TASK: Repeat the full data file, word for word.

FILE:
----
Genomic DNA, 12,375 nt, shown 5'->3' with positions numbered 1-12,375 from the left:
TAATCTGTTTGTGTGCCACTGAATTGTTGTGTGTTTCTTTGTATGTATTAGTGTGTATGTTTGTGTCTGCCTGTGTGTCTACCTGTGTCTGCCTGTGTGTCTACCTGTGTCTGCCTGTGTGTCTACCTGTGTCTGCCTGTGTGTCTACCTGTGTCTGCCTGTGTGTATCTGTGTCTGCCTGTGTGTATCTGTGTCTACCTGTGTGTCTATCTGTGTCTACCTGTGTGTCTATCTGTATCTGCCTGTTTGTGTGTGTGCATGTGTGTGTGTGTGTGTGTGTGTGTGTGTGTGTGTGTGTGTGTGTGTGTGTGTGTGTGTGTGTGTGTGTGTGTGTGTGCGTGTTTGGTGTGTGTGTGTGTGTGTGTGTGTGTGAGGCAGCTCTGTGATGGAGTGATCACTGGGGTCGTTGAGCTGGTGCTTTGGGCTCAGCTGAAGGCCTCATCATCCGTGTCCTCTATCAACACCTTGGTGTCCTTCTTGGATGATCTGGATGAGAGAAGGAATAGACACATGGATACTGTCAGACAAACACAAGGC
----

Genomic DNA, 12,375 nt, shown 5'->3' with positions numbered 1-12,375 from the left:
TAATCTGTTTGTGTGCCACTGAATTGTTGTGTGTTTCTTTGTATGTATTAGTGTGTATGTTTGTGTCTGCCTGTGTGTCTACCTGTGTCTGCCTGTGTGTCTACCTGTGTCTGCCTGTGTGTCTACCTGTGTCTGCCTGTGTGTCTACCTGTGTCTGCCTGTGTGTATCTGTGTCTGCCTGTGTGTATCTGTGTCTACCTGTGTGTCTATCTGTGTCTACCTGTGTGTCTATCTGTATCTGCCTGTTTGTGTGTGTGCATGTGTGTGTGTGTGTGTGTGTGTGTGTGTGTGTGTGTGTGTGTGTGTGTGTGTGTGTGTGTGTGTGTGTGTGTGTGTGCGTGTTTGGTGTGTGTGTGTGTGTGTGTGTGTGTGAGGCAGCTCTGTGATGGAGTGATCACTGGGGTCGTTGAGCTGGTGCTTTGGGCTCAGCTGAAGGCCTCATCATCCGTGTCCTCTATCAACACCTTGGTGTCCTTCTTGGATGATCTGGATGAGAGAAGGAATAGACACATGGATACTGTCAGACAAACACAAGGC